Combine cornstarch and water, stir until dissolved; add chicken slices and set aside. Heat the oil on low heat; add dried chilis and cook until puffed, about 30 seconds or so. Remove and drain on paper towels. Increase heat to high and add lemon grass, garlic, sugar, chili paste, and fresh chili and cook until fragrant, stirring, about 1 minute. Add chicken, stirring to separate, and cook 3-4 minutes until opaque. Add chicken stock, fish sauce, salt, onion, and carrots, and cook an additional 3-4 minutes. Add reserved chilis and cilantro, and serve.


Wednesday, July 1, 2009

a new toss on pizza (haha, get it? "toss - pizza" HAH! Um...)

Not long ago I was once again taking pics of a pizza I'd made - Stevie walked in and said "Dontcha think your blog buddies are tired of your pizza by now?" Pop! Fizz.... Dang. She's right, it's the same ol' boring pizza.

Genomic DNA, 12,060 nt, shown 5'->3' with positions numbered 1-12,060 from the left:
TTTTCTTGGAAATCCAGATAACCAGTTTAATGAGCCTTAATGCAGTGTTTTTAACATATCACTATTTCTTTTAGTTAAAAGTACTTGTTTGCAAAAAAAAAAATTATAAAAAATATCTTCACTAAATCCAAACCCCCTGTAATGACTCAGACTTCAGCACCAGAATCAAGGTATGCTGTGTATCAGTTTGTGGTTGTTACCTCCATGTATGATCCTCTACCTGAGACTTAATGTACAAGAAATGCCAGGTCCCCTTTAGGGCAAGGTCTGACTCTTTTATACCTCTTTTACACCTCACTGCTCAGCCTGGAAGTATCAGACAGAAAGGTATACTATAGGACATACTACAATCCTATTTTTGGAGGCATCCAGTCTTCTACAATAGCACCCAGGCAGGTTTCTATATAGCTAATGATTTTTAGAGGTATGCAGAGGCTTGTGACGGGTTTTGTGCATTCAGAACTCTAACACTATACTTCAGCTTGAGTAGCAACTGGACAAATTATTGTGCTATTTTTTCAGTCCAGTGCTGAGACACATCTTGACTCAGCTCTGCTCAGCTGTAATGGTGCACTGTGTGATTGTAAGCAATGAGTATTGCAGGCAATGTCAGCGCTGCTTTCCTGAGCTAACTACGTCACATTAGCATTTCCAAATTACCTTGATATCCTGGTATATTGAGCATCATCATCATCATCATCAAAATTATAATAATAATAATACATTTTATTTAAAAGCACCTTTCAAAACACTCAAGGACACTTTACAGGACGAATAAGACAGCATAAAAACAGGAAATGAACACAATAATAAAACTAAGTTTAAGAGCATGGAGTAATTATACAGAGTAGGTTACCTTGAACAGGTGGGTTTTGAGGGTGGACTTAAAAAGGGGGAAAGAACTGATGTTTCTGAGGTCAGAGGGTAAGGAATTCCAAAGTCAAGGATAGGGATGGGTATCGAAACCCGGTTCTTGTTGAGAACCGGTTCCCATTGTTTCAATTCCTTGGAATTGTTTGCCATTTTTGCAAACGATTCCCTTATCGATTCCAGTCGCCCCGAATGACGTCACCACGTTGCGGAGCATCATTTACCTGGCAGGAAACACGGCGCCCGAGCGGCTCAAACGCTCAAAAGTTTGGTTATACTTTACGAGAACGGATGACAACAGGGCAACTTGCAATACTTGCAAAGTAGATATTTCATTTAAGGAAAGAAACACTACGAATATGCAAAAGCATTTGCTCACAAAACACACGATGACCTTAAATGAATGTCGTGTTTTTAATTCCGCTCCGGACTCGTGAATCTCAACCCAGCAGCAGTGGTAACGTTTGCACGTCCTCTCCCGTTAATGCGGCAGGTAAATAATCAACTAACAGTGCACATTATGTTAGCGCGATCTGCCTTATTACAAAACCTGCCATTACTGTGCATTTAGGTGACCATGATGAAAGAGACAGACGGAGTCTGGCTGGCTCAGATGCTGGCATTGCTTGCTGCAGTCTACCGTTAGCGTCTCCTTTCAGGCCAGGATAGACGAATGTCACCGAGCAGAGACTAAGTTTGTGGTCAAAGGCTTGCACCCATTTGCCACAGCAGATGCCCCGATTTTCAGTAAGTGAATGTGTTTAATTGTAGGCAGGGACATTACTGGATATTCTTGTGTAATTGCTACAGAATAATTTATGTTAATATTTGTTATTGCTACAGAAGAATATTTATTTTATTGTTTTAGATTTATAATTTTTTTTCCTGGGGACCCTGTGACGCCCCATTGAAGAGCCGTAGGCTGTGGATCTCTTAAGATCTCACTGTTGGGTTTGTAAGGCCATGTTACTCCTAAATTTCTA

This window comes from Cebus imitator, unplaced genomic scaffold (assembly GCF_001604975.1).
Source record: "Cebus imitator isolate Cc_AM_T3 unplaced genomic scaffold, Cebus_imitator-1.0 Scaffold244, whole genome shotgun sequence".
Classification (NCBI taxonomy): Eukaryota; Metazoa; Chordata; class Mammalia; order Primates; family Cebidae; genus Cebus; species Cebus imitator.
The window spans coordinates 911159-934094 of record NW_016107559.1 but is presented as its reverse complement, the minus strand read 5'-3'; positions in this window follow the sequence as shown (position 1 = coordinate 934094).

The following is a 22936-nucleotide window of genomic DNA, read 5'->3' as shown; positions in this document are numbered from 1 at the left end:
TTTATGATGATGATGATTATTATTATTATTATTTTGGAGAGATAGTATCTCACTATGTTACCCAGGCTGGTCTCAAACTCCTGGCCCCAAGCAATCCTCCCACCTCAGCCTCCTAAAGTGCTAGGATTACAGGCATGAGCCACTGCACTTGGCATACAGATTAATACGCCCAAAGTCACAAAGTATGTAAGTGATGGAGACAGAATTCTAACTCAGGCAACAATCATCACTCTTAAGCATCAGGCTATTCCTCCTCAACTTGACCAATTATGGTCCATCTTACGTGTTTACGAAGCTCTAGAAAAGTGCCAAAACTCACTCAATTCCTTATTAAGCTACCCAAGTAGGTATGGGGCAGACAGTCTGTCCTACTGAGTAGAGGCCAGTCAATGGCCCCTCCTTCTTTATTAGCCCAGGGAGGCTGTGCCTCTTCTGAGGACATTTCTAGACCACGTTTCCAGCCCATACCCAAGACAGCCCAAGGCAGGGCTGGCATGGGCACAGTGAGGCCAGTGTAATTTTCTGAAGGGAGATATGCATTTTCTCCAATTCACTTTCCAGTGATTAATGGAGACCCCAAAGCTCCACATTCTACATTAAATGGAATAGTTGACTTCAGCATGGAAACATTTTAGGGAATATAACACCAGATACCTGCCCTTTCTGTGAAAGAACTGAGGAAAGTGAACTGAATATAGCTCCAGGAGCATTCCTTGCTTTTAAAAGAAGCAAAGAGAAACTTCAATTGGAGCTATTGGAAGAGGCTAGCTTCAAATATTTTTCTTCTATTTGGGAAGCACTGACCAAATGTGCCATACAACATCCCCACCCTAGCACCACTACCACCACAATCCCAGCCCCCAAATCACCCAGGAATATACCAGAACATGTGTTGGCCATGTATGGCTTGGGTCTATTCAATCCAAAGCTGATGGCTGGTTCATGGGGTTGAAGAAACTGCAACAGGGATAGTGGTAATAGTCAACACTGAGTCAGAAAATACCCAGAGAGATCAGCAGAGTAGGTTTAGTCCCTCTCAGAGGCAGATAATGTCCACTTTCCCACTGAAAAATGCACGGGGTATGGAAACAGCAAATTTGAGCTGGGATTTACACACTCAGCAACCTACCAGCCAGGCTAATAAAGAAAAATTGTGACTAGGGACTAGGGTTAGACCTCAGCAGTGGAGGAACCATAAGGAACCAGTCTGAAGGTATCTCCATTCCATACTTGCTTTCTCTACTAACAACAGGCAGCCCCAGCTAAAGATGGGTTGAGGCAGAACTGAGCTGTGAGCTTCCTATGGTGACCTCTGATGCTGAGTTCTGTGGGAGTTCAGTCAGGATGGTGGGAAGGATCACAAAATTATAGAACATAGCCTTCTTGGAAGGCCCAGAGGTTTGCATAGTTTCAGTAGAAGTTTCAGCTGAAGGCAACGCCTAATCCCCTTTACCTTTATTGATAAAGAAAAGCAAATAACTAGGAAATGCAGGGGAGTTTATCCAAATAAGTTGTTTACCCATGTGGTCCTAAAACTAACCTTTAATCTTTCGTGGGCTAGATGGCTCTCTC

Til now! Woot! A reason to blog about pizza again! So there, Miss Smarty-pants! ;)

I subscribe to this and get a daily email with a recipe in it. Most days, I scan it and delete it, but probably 25% of the time, it catches my interest. The other day, I got one for a pizza with no red sauce. Last night, I gave it a try, and I have to say, it was amazing. I really loved it.

Not a new 'recipe' as such, but just a twist on topping it. Here's the crust, if by chance I get a 3rd reader to this blog who's never seen the pizza before (rofl)...

And what the diff was is that I spread the crust with pesto. YUM! I mashed the crust out on a bigger pan, because I really wanted thin crust this time instead of puffy, spread it with jarred pesto, and topped it with tomato slices, torn spinach leaves, mushrooms, and black olives, then sprinkled feta and mozzarella on top of it all. It was a salty-type pizza, but delish. Here's the link to the original recipe, and following are some photos of last night's experiment. I could hardly wait to post them today. :)